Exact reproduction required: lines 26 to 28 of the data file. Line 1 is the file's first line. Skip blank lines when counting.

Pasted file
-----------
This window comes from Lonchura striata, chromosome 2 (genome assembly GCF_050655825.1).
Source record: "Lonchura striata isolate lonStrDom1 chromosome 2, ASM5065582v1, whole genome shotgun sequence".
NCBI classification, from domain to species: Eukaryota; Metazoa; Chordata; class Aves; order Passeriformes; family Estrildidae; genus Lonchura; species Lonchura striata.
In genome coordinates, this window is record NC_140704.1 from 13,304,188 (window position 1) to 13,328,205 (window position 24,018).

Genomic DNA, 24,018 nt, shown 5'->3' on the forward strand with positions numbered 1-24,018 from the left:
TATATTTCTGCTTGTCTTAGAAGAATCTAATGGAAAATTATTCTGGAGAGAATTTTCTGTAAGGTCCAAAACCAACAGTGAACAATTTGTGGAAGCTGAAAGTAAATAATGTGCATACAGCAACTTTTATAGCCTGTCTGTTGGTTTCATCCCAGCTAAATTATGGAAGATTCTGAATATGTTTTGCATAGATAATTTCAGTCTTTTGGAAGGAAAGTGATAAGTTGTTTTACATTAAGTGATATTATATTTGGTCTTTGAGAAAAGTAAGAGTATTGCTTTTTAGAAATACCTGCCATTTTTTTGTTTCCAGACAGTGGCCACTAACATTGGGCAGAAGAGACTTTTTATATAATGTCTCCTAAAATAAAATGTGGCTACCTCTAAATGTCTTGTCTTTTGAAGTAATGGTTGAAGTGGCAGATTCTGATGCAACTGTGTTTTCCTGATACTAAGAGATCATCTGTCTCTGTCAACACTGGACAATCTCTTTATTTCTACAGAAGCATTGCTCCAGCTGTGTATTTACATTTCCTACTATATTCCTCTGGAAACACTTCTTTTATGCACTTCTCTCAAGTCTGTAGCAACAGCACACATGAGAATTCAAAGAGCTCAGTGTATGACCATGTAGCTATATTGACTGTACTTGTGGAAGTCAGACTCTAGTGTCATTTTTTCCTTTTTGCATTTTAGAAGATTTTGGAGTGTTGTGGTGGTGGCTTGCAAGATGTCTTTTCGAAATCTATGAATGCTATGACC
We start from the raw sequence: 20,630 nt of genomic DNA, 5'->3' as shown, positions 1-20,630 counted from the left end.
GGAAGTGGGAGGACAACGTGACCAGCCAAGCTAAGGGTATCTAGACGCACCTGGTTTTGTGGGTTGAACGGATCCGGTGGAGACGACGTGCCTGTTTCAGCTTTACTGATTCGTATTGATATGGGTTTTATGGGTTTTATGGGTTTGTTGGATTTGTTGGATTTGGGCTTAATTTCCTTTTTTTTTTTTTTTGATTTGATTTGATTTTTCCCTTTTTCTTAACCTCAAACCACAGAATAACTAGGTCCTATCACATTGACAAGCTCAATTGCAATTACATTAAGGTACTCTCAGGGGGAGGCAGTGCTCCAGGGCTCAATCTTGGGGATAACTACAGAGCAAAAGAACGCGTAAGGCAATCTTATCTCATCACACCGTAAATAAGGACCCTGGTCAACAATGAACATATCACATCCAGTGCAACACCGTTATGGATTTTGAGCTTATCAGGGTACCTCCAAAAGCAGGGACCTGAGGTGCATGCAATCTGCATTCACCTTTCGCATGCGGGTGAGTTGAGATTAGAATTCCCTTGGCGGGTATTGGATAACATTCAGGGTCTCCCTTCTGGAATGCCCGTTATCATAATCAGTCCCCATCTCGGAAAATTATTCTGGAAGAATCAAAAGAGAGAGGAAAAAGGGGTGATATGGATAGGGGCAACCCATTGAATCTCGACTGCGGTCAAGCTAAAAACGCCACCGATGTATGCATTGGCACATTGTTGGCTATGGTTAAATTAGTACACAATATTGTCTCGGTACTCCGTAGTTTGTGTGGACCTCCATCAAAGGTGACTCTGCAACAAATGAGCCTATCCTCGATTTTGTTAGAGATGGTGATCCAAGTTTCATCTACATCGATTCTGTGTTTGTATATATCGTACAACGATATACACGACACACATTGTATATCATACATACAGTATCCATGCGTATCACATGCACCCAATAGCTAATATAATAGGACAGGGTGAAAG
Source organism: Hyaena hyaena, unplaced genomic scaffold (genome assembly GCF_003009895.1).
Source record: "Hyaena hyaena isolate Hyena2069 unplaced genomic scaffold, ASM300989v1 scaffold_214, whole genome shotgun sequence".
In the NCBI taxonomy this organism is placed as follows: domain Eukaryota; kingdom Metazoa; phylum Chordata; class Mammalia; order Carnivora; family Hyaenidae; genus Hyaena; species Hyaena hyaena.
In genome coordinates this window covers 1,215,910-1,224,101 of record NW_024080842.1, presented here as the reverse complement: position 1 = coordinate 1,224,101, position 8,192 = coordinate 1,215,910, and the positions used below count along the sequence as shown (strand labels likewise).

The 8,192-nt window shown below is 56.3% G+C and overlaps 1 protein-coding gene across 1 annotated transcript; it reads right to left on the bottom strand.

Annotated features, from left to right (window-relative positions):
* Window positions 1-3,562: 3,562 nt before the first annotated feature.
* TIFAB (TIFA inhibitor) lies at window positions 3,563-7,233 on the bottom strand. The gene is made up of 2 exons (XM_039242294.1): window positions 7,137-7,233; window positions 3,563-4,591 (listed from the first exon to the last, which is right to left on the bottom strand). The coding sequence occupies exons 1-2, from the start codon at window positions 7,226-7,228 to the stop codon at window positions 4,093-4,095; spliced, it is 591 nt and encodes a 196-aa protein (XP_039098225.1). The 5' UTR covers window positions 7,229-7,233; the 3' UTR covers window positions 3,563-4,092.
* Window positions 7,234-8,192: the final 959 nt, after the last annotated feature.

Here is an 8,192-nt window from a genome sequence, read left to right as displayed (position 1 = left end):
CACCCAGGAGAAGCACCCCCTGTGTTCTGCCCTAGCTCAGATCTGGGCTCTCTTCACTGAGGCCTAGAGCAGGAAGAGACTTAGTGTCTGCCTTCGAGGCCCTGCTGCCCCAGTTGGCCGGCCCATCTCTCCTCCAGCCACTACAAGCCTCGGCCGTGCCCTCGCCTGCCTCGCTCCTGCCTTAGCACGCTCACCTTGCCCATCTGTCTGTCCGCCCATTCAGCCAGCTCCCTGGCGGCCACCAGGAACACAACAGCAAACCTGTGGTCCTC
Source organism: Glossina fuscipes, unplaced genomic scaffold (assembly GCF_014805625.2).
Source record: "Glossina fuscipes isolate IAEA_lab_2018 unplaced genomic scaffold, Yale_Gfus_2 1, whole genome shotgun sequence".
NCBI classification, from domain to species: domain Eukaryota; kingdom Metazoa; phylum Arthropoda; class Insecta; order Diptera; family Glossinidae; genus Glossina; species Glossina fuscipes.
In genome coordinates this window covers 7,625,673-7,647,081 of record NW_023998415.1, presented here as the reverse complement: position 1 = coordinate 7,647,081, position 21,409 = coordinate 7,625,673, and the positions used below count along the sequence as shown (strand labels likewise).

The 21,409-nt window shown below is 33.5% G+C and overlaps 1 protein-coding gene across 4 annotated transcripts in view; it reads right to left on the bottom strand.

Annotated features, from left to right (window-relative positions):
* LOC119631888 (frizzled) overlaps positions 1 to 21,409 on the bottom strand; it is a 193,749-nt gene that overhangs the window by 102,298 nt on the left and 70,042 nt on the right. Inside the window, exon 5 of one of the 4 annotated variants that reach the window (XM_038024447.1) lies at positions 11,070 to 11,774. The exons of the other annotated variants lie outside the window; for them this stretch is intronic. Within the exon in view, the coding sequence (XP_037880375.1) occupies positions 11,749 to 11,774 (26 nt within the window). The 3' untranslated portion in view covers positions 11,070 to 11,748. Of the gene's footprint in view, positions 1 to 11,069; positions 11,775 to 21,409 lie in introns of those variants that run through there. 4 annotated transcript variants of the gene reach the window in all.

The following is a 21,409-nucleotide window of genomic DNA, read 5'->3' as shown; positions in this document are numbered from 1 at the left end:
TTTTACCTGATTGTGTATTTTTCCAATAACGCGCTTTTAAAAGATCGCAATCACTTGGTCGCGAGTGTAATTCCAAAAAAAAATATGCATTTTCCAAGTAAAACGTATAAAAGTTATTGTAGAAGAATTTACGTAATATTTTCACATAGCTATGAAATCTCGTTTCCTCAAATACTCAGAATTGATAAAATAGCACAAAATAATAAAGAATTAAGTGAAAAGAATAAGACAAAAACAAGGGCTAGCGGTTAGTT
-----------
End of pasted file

* LOC119631888 (frizzled) overlaps positions 1 to 21,409 on the bottom strand; it is a 193,749-nt gene that overhangs the window by 102,298 nt on the left and 70,042 nt on the right. Inside the window, exon 5 of one of the 4 annotated variants that reach the window (XM_038024447.1) lies at positions 11,070 to 11,774. The exons of the other annotated variants lie outside the window; for them this stretch is intronic. Within the exon in view, the coding sequence (XP_037880375.1) occupies positions 11,749 to 11,774 (26 nt within the window). The 3' untranslated portion in view covers positions 11,070 to 11,748. Of the gene's footprint in view, positions 1 to 11,069; positions 11,775 to 21,409 lie in introns of those variants that run through there. 4 annotated transcript variants of the gene reach the window in all.

The following is a 21,409-nucleotide window of genomic DNA, read 5'->3' as shown; positions in this document are numbered from 1 at the left end:
TTTTACCTGATTGTGTATTTTTCCAATAACGCGCTTTTAAAAGATCGCAATCACTTGGTCGCGAGTGTAATTCCAAAAAAAAATATGCATTTTCCAAGTAAAACGTATAAAAGTTATTGTAGAAGAATTTACGTAATATTTTCACATAGCTATGAAATCTCGTTTCCTCAAATACTCAGAATTGATAAAATAGCACAAAATAATAAAGAATTAAGTGAAAAGAATAAGACAAAAACAAGGGCTAGCGGTTAGTT